Designed and constructed in the 1770s, this extraordinary little doll is actually a self-operating machine that's believed by some to be one of the oldest examples of a computer. Known as “The Writer,” the automaton was built by Swiss-born watchmaker Pierre Jaquet-Droz in order to entertain nobility and promote watches. In addition to “The Writer,” the ingenious craftsman created two other incredible doll automata with the help of his son Henri-Louis and Jean-Frdric Leschot.
Jaquet-Droz's 240-year-old masterpiece is an astonishing work of engineering that operates thanks to 6,000 moving parts in the body of the doll. The little boy blinks, moves his head, and uses a quill to write an elegant message on a piece of paper. This is made possible by a system of cams which code the movements of the hands in multiple dimensions. The most remarkable thing is that the doll can be programmed to write any 40 letters in any combination, meaning that his text can be customized at the user's will.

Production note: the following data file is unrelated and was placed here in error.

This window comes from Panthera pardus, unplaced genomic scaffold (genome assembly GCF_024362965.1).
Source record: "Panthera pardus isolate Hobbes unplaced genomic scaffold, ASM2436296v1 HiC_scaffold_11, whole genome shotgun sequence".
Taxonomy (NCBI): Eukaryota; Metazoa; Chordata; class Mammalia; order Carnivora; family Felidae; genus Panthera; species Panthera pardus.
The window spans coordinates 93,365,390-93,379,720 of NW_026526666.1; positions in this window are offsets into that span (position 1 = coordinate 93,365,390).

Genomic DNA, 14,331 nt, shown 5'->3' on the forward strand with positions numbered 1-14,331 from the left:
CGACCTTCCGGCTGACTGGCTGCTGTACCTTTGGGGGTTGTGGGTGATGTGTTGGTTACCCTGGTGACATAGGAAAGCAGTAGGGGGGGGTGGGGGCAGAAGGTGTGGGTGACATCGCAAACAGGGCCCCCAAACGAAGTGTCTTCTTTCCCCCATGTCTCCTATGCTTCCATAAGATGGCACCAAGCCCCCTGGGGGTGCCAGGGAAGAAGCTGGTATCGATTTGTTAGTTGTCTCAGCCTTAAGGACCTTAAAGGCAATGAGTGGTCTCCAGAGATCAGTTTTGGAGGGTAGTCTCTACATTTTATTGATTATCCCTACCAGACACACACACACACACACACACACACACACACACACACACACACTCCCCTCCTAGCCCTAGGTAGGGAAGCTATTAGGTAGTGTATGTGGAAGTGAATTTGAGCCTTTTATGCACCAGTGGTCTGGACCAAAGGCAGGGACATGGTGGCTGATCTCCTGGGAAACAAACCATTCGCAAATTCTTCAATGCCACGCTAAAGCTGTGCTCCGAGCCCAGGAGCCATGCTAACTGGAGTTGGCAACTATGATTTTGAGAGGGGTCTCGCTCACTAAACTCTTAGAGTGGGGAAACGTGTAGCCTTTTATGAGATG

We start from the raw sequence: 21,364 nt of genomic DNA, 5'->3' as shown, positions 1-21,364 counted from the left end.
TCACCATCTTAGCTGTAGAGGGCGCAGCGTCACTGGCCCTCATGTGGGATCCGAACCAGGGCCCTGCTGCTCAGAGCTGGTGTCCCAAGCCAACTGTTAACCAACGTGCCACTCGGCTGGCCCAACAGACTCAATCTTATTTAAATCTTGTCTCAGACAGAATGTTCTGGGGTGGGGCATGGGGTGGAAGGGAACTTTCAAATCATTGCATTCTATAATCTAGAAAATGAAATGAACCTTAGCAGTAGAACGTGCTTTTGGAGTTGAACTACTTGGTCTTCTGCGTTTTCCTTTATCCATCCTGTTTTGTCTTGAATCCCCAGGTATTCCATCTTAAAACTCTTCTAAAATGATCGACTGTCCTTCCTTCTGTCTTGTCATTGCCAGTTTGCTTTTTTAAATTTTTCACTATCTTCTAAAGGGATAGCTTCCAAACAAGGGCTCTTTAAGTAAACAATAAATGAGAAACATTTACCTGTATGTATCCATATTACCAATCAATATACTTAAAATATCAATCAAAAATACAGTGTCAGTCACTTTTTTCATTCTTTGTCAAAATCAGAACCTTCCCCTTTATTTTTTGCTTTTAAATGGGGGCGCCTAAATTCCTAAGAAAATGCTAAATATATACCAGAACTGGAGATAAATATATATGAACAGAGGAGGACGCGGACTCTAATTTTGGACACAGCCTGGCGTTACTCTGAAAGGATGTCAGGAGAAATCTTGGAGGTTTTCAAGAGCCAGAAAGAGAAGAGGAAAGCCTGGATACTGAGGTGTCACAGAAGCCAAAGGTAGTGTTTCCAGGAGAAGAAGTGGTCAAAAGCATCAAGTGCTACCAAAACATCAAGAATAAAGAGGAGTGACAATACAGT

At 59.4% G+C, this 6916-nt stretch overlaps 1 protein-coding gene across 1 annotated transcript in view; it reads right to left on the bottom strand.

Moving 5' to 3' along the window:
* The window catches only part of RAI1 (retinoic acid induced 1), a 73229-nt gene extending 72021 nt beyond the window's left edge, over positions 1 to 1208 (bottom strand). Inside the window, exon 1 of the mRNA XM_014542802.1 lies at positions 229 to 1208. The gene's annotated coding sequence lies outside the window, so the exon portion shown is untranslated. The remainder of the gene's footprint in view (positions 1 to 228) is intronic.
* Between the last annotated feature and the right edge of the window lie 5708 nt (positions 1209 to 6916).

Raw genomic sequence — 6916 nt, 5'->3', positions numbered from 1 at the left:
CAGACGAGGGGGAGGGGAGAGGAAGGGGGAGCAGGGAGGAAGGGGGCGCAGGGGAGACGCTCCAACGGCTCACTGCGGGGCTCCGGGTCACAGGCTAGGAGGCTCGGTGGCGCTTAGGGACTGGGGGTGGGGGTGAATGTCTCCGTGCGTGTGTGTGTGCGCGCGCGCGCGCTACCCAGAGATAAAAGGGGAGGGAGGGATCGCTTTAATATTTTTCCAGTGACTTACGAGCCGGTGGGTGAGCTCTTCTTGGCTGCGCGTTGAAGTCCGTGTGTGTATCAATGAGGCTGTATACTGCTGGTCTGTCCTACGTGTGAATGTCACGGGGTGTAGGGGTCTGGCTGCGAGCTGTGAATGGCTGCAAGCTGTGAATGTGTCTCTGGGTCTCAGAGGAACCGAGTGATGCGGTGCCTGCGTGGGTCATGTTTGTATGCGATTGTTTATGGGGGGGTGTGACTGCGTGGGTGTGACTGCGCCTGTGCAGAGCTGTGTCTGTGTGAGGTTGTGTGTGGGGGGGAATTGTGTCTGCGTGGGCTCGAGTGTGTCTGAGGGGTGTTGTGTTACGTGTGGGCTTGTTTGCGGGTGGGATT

Other examples of the watchmaker's ingenuity can be seen in “The Draughtsman” and “The Musician,” two other automata that he created. “The draughtsman” is a young boy that operates using machinery similar to the parts found in “The Writer.” The young child can draw four different images: a portrait of Louis XV, a royal couple, a dog, and a scene of Cupid driving a chariot pulled by a butterfly. “The Musician” is an elegant female doll that produces real music by pressing her fingers on the keys of a custom-built organ.
Centuries after their construction, the dolls are still fully functional and can be seen at the Muse d'Art et d'Histoire of Neuchtel in Switzerland.
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